In 2019, the University of Manchester conducted its Racism at Work survey, revealing some uncomfortable truths about workplace discrimination in the UK. More than 70% of Black and Minority employees said they had experienced racial harassment in the past five years. On top of this, 60% said bosses or managers had treated them differently due to their race, with a further 30% experiencing bullying or inappropriate questions based on race. Most shocking of all, however, was the way leadership responded when incidents were reported. More than 40% of those who made complaints said incidents resulted in retaliation or were ignored completely.
Despite the damning statistics, many businesses are oblivious to the racial discrimination happening in their workplaces. Perhaps this explains why so many companies still struggle to address the issue. While most businesses have diversity, equity, and inclusion policies, these are often outdated, ineffective, and lacking in depth and understanding. At their most cynical, these initiatives are developed to tick regulatory boxes, but even the most well-intentioned efforts can be misguided.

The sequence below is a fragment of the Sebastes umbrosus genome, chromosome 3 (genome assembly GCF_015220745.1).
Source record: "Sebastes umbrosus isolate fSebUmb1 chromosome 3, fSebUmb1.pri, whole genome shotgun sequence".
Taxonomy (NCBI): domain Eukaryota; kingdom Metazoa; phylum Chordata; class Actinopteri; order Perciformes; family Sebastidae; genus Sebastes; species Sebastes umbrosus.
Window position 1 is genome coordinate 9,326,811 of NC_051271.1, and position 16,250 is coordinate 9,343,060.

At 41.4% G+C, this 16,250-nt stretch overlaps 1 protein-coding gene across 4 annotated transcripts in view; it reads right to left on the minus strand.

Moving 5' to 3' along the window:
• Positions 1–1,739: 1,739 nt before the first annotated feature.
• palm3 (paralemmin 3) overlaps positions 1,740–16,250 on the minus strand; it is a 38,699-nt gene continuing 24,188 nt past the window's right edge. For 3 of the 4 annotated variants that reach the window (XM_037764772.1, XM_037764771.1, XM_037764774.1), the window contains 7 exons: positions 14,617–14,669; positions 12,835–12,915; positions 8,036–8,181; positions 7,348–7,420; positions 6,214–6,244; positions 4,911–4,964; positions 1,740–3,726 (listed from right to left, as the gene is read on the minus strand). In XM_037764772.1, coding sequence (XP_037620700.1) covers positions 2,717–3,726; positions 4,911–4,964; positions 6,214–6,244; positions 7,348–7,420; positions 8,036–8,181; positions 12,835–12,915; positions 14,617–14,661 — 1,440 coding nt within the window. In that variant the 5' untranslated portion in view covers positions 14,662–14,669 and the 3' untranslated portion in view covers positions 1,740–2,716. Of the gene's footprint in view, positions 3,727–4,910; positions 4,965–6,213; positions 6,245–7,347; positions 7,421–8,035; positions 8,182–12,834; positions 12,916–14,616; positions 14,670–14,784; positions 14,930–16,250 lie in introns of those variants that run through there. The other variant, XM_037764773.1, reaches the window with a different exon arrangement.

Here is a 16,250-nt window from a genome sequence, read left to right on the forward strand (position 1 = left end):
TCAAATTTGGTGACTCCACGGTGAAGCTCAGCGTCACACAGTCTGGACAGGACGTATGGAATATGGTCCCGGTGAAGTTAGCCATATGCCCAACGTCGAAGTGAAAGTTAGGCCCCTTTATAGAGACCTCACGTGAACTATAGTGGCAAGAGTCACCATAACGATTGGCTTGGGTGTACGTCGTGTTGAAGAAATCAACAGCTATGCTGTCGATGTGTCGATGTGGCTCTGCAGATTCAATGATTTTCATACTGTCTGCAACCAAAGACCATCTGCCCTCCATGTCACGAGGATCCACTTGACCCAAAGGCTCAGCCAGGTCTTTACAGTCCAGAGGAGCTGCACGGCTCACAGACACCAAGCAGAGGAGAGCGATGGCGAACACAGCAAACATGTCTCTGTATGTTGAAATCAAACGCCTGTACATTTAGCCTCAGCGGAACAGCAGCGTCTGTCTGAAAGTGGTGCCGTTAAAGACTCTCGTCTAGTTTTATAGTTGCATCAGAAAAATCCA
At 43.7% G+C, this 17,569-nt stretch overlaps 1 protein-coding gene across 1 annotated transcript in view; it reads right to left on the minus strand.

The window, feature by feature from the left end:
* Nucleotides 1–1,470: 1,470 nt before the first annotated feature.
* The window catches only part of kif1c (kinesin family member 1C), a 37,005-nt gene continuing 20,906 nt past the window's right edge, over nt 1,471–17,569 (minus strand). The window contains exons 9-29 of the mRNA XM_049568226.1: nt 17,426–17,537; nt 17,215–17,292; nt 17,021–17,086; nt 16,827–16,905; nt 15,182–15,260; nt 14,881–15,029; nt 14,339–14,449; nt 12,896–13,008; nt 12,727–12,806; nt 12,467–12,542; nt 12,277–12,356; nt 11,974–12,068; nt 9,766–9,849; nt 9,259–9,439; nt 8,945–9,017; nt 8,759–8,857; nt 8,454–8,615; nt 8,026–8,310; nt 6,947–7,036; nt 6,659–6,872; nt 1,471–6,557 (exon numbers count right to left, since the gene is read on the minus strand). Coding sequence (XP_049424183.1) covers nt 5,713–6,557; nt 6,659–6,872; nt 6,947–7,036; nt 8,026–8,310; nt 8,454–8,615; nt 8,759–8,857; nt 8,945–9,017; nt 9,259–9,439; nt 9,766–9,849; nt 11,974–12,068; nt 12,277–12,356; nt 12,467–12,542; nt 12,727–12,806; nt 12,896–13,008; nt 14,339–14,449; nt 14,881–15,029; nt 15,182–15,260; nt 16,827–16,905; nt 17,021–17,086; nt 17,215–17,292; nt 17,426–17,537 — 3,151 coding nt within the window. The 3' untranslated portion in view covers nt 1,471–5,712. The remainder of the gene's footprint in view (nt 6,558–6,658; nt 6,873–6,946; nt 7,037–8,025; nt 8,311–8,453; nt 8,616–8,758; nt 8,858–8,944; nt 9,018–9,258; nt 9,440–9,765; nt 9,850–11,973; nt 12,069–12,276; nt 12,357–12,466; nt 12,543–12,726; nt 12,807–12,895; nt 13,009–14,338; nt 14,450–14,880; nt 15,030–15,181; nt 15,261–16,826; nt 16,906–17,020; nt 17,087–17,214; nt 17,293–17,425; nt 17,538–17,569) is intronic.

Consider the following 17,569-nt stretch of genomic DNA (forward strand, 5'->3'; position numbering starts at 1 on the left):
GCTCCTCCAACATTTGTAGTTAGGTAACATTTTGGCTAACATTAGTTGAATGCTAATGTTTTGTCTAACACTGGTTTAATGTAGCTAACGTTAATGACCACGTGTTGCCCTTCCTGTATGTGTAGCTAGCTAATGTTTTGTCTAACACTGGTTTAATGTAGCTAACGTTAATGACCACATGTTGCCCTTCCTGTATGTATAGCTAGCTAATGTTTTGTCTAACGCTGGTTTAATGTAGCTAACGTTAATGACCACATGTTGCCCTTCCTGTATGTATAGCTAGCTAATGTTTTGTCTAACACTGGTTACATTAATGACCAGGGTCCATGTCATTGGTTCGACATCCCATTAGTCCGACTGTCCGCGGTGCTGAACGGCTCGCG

The truth is that most of us could be doing more to tackle discrimination in our organisations. Even respected institutions like the Supreme Court have come under scrutiny for tolerating race prejudice. But by understanding how racism manifests in modern workplaces, we can develop robust, compassionate solutions that go beyond basic compliance. In this article, we’ll take a look at some of the most effective strategies, and explore how you can implement them in your workplace.
What is workplace discrimination?
Discrimination can occur at any point in the employment process. The UK Equality Act 2010 covers any interaction between a company and potential/current employee, from recruitment and training to employment terms, promotion opportunities, and dismissal. That means that legal action can be bought against a company even if the person making the claim isn’t a current employee.
One of the reasons that companies fail to identify race discrimination is that the definition covers more than just direct incidents. While most management teams recognise brazen examples of racism, a majority of workplace prejudice is more insidious.